The Born in Bradford (BiB) research programme  provides a premium opportunity to study the impact of COVID-19 lockdown on school-aged children living in a deprived and ethnically diverse city. To date, BiB has tracked/monitored the health, wellbeing, and determinants of health of over 30,000 Bradford residents (parents and children) since 2007 . The latest round of data collection occurred pre COVID (2017-March 2020, n = 7500, aged between 6–11 years) , establishing a pre-COVID baseline; providing a unique opportunity to understand the impact of the COVID lockdown on physical activity behaviour in an ethnically diverse sample of school-aged children and young people. Further, the BiB cohort study will follow participants throughout the duration of the pandemic and in the following years, to understand the impact of the crisis on health and wellbeing trajectories .
The current study is part of the wider Born in Bradford COVID-19 Research Study  and aims to: 1) report children’s self-reported physical activity (PA) during the first COVID-19 UK lockdown and identify associated factors; 2) examine changes of children’s self-reported PA prior to and during the first UK lockdown.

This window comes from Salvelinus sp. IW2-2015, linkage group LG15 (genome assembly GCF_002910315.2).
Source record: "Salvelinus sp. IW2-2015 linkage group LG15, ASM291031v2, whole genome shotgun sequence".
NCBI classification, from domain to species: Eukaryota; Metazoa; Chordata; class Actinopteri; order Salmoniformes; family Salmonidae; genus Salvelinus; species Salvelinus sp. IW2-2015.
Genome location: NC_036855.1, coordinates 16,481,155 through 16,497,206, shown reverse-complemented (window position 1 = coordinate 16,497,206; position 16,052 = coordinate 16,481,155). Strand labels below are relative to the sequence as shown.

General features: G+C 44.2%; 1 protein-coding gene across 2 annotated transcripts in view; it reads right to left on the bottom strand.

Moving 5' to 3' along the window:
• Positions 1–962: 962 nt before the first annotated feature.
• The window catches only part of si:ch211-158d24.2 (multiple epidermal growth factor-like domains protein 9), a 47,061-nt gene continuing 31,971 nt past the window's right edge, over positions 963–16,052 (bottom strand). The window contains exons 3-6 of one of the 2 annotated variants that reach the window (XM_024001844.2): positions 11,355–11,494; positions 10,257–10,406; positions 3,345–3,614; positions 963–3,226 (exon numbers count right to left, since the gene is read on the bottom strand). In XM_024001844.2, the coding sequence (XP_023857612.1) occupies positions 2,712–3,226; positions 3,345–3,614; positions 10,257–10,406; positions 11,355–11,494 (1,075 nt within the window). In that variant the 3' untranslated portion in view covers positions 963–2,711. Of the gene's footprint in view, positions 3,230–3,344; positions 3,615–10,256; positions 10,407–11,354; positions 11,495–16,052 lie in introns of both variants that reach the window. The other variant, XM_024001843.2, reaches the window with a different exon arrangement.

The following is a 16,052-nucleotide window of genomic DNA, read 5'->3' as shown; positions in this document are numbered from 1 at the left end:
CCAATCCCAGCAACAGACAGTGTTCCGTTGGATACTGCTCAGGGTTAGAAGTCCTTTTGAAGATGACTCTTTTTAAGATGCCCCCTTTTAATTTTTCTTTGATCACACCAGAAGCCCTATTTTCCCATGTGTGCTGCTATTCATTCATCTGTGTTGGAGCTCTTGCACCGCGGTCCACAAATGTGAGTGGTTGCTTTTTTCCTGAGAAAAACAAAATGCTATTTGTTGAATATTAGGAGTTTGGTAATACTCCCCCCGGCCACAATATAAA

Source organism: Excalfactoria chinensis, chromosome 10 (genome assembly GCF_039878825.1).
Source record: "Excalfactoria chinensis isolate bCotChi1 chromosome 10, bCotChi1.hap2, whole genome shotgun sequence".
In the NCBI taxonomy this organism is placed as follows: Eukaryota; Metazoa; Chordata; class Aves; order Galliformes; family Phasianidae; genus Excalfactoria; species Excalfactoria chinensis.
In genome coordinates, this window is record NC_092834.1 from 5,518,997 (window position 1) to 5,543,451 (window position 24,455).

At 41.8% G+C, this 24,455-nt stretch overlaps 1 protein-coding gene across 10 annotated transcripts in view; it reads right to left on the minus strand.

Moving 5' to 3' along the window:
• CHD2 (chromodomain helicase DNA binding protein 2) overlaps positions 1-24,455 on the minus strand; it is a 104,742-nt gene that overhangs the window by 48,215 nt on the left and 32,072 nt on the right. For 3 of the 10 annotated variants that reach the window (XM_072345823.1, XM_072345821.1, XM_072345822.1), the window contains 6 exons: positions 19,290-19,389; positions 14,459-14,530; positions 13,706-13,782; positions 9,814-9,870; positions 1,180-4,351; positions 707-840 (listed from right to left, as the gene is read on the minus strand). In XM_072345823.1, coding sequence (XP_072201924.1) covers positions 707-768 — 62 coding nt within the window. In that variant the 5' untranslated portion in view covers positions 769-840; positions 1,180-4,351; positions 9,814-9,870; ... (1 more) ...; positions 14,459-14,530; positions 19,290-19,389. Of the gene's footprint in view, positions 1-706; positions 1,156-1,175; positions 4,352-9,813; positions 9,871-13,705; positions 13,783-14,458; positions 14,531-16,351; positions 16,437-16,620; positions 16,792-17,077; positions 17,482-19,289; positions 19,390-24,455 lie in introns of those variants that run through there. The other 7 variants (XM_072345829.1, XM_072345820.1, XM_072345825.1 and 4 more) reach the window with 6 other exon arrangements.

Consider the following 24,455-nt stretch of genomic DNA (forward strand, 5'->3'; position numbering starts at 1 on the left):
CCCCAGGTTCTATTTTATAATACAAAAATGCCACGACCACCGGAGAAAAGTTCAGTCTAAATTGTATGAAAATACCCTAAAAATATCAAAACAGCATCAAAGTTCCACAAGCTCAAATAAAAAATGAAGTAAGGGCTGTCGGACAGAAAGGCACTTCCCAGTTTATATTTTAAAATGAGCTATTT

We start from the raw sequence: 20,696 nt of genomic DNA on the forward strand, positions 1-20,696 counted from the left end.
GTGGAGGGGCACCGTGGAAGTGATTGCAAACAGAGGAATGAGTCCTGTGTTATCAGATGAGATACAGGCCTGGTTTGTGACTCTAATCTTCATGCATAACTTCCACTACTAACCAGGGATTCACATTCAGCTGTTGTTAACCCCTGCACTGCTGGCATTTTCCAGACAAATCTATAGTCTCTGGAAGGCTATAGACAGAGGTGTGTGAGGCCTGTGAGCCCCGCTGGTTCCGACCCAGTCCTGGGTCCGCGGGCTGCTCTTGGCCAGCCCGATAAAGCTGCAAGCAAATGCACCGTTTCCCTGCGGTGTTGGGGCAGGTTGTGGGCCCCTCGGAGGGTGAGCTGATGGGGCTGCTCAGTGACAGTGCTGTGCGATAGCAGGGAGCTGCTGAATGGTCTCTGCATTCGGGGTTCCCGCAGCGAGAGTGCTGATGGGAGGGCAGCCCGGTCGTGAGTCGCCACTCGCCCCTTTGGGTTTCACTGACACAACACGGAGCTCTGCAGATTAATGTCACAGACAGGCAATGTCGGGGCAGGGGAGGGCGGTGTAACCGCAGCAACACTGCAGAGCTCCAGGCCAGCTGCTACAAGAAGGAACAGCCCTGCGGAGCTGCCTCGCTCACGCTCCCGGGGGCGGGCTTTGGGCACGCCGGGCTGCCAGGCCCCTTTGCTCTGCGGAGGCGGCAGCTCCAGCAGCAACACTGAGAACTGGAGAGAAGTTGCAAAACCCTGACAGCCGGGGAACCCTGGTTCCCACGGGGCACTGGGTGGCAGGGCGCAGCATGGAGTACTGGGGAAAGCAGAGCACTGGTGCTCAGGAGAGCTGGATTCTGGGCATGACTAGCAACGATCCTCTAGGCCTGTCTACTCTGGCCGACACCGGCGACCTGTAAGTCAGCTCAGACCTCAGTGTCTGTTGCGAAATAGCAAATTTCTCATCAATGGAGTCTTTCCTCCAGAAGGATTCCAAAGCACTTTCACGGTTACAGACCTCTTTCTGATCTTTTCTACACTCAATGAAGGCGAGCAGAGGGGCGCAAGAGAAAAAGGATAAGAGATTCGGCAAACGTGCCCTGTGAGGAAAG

Bradford is the fifth largest metropolitan district in England with a population of 530,000 . It is an ethnically diverse city situated in the North of England, with almost half of the births in the city are to women of South Asian (mostly Pakistani) heritage [27,28,29]. Levels of poverty and ill health (including cardiovascular disease and diabetes) in Bradford are some of the highest in England, and a large proportion of households are classed as overcrowded . Almost a quarter of Bradford children live in poverty and 25% are living with obesity at age 11, and the rates of childhood obesity are 6% higher among the same age group of South Asian children compared to White British children . Such socio-economic and structural characteristics of Bradford make the community particularly vulnerable to COVID-19.
Participants and procedure
Participants were children aged 9–13 who were invited to take part in the BiB COVID-19 research study  following a protocol approved by the Health Research Authority and Bradford/Leeds research ethics committee (reference: 16/YH/0320).
The parents/carers of 5,298 children aged 9–13 years who are participants in the existing BiB birth cohort study and who had engaged in a recent follow-up data collection wave pre-COVID-19 (2017-early March 2020) , were contacted by trained researchers via telephone to invite their child to take part in a survey. Following verbal consent from parents/carers, children received a survey via post to be completed and returned to the research team using pre-paid envelopes . Completion of the survey was deemed as participation assent from the child. Overall, 970 children returned surveys during the period of May 21st to July 31st 2020 and 949 children (97.8%) provided enough data to be included for the analysis of the first two aims of this research.